As anyone following the crisis probably knows, Ms. Merkel has absolutely, positively no interest whatsoever in getting involved with any of these fancy "schemes" unless there is something akin to the USofE put into place first. Thus, the German Chancellor has become well known for her use of the word "Nein!" when asked about any of the half-baked plans to "fix" the Eurozone. (Zerohedge had the best Tweet this week on the subject: "Merkel, Angela Merkel, party of nein!") You see, Ms. Merkel has the silly notion that you can't fix a debt problem with more debt. She also gives the impression (and rather emphatically) that there is no way in heck that she and the rest of the German people are going to go on the hook for the good times run up by the budget-buster countries without first being in charge of the PIIGS.
As Merkel has opined on many occasions, there doesn't appear to be a quick or easy solution to the European debt mess. However, the stock market here is the U.S. isn't acting like there is a big problem at hand. Perhaps this is due to the assumption that the ECB will ultimately cave and keep hitting CTRL+P until those evil bond vigilantes cry Uncle. Or maybe stocks are still in good shape because traders believe that there actually is a bazooka (a globally coordinated response by the world's central banks). Or maybe, just maybe, traders figure that Mr. Bernanke himself will mount yet another of his cavalry charges and save the day. But at the end of the day, there is also the base assumption that Germany will eventually say "Ja" and do whatever it has to in order to keep the Eurozone together.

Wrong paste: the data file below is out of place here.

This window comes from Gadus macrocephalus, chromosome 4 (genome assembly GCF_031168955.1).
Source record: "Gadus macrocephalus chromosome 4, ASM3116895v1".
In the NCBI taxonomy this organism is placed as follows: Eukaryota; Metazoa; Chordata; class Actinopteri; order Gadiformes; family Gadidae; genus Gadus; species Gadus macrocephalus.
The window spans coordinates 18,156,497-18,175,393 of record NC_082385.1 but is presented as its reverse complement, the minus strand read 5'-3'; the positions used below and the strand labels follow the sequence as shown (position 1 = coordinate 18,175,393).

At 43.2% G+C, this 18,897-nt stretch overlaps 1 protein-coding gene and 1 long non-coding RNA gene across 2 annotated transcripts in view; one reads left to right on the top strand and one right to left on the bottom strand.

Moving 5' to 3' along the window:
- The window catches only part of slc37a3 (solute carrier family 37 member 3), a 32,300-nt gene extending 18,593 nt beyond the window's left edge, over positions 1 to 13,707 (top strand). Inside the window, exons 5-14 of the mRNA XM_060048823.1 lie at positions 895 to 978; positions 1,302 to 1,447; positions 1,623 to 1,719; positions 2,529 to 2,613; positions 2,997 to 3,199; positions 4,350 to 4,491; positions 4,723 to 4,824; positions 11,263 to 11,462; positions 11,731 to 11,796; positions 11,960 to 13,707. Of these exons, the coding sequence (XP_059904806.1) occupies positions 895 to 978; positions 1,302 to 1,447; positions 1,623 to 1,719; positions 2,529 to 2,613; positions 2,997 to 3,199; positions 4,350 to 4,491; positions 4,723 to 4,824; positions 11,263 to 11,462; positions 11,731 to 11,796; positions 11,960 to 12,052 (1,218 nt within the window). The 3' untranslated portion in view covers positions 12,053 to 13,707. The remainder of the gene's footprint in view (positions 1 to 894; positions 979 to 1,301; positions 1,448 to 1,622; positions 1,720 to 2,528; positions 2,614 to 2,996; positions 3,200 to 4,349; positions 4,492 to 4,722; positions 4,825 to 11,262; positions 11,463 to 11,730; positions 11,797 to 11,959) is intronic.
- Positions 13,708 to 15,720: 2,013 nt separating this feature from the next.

However, as Egan Jones (aka "Egan Who?" on Twitter) demonstrated this week, even Germany isn't big enough or rich enough to back the whole EU mess. If you recall, the Egan Jones downgrade of Germany was based on the concept that if Germany is outvoted and actually does have to take on more responsibility for the PIIGS, then it's credit rating needs to be cut.
However, the question I find myself wrestling with the most right now is what happens if Ms. Merkel and her countrymen just say "Nein"? After all, the Eurozone needs Germany a whole heck of a lot more than Germany needs the EU. And while admittedly the possibility of such an event is slim, my point is there might be a tad more risk out there than stock prices are currently factoring in. But then again, Germany is sure to cave at some point, right?
Turning to this morning... Futures are pointing to a lower open at the moment on a report that JPMorgan's trading loss could reach $9 billion. In addition, China's Shanghai index was lower for a 7th consecutive session. However, the futures did perk up a bit after word that Germany's Finance Minister appeared to suggest that Germany was changing its tune on Euro bonds. Of course, the position was immediately clarified and Germany's stance has not changed. Finally, we need to be ready for the final revision to GDP due out in 10 minutes and the Supreme Court Ruling on Obamacare at 10:00 am.
Thought for the day... Happiness depends upon ourselves -- Aristotle